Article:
Society tends to blame the consumer. It’s our fault for buying bodycon dresses from Primark or Boohoo. Whilst this is somewhat true, this issue is more of a corporation problem, and the buyer is a scapegoat.

Agreeably there is so much more we can do for our planet. But being able to completely avoid fast fashion is a privilege that isn’t discussed often. With the increase of awareness of fast fashion amongst our generation, some tend to take a critical and ignorant approach to the issue by blaming shoppers and questioning their morality.

There’s a reason why these brands are so popular: they’re cheap. So before directly blaming shoppers through a retweet or Instagram story, consider that without such brands, some families would go without new clothes.

It is a classist and fantasist approach, to dictate that fast fashion brands should be completely boycotted. Those who have to rely on them must be given leeway. You’re not a bad person for giving into fast fashion.

Additionally, some tends to fall into the trickery of, if it’s pricey, it’s sustainable. Brands like Zara and Urban Outfitters are still far off becoming ethical or sustainable. In fact, their ‘sustainable’ products make up such a small fraction of their range, it needs to be asked is it all for show?

We are not the innocent party. But we are not entirely to blame. It’s those higher up that need to be held responsible; fashion brands, retailers, and our government.

So what can we do?

Whilst it isn’t our fault, it is our responsibility to help our environment. Here’s what you can do to help:

  1. Shop second hand: Not everything needs to be new. Avoid fast fashion retailers where you can and decrease demand. Start shopping from places like Depop, Vinted, and local charity shops. You’ll be saving marine life and money.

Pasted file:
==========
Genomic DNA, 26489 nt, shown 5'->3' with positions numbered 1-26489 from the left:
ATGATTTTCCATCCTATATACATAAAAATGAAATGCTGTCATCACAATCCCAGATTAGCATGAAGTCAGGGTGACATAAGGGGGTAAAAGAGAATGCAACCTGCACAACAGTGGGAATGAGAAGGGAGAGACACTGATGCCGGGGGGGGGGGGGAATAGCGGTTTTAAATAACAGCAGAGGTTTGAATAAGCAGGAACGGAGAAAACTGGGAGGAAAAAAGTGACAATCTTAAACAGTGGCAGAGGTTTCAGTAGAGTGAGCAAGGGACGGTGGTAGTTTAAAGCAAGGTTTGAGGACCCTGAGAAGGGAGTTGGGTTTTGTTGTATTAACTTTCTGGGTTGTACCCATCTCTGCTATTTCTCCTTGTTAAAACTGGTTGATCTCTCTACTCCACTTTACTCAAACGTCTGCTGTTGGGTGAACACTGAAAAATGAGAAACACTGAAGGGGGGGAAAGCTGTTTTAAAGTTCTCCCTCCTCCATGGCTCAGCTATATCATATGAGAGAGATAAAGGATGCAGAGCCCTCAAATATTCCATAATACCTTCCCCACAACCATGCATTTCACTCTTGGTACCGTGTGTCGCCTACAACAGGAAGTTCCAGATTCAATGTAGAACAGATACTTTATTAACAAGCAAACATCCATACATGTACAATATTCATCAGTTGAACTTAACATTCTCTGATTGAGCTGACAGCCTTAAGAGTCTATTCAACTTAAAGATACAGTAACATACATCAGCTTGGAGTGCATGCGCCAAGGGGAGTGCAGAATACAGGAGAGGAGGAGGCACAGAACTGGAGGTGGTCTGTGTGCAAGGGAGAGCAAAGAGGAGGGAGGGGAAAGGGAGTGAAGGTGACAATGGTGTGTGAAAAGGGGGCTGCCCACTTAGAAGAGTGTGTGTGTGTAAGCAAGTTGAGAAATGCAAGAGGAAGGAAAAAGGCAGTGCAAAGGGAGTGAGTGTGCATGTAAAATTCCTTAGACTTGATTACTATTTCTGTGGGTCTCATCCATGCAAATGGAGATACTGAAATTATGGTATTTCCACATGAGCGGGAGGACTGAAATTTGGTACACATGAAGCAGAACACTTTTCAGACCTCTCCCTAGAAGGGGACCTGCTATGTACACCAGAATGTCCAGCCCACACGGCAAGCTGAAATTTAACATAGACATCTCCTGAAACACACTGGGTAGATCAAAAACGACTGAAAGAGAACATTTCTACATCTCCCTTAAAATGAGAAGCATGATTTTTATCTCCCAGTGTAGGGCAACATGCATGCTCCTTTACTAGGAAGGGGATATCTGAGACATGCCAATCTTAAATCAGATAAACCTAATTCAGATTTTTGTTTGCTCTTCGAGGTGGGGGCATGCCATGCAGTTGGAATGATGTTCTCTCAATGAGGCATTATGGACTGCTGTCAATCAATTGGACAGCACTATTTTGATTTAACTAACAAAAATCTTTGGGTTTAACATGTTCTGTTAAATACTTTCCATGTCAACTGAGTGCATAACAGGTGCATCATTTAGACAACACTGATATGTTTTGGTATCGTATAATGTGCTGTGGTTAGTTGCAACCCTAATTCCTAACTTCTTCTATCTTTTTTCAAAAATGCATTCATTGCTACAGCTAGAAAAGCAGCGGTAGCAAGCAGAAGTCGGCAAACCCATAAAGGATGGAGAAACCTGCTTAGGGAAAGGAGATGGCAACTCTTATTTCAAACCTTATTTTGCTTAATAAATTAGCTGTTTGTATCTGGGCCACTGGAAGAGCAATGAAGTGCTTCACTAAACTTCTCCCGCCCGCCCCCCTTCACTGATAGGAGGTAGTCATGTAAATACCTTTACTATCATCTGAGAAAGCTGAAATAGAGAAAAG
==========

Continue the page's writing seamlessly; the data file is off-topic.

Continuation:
2. Sell your clothes: This is a great way to make money as well as preventing waste. Again, sites like Depop or Facebook Marketplace. Or even give them away to a friend. One man’s trash is another man’s outfit.

  3. Shop sustainably: Ethical brands can be pricey at times, but good on you has listed 24 ethical brands available in the UK.

  4. Wear to wash: Wash your clothes less. Tops and shirts should be washed every 1-2 wears. Dresses every 2-3 wears. Trousers and jumpers every 4-6 wears. Also short cycles, fabric softener, and washing at a low temperature can reduce shedding.

  5. Be mindful: Do you really need a brand new outfit for that event? Will you ever wear it again? Stop buying things you don’t need. You might not be able to avoid fast fashion, but you don’t need to abuse it.

  6. Do your research: Read up on your favourite brands, are they doing their bit? If not, try shop somewhere that does. Or buy their clothes second hand, and that way you’re not directly supporting their brand.

  7. Hold them accountable: Write to your local MP. Start or support a campaign. Tell your friends. Avoid fast fashion where you can. For example, Fashion Revolution suggests

legislation should also be passed requiring all new washing machines to be fitted with effective filters to ensure maximum capture of microfibres.”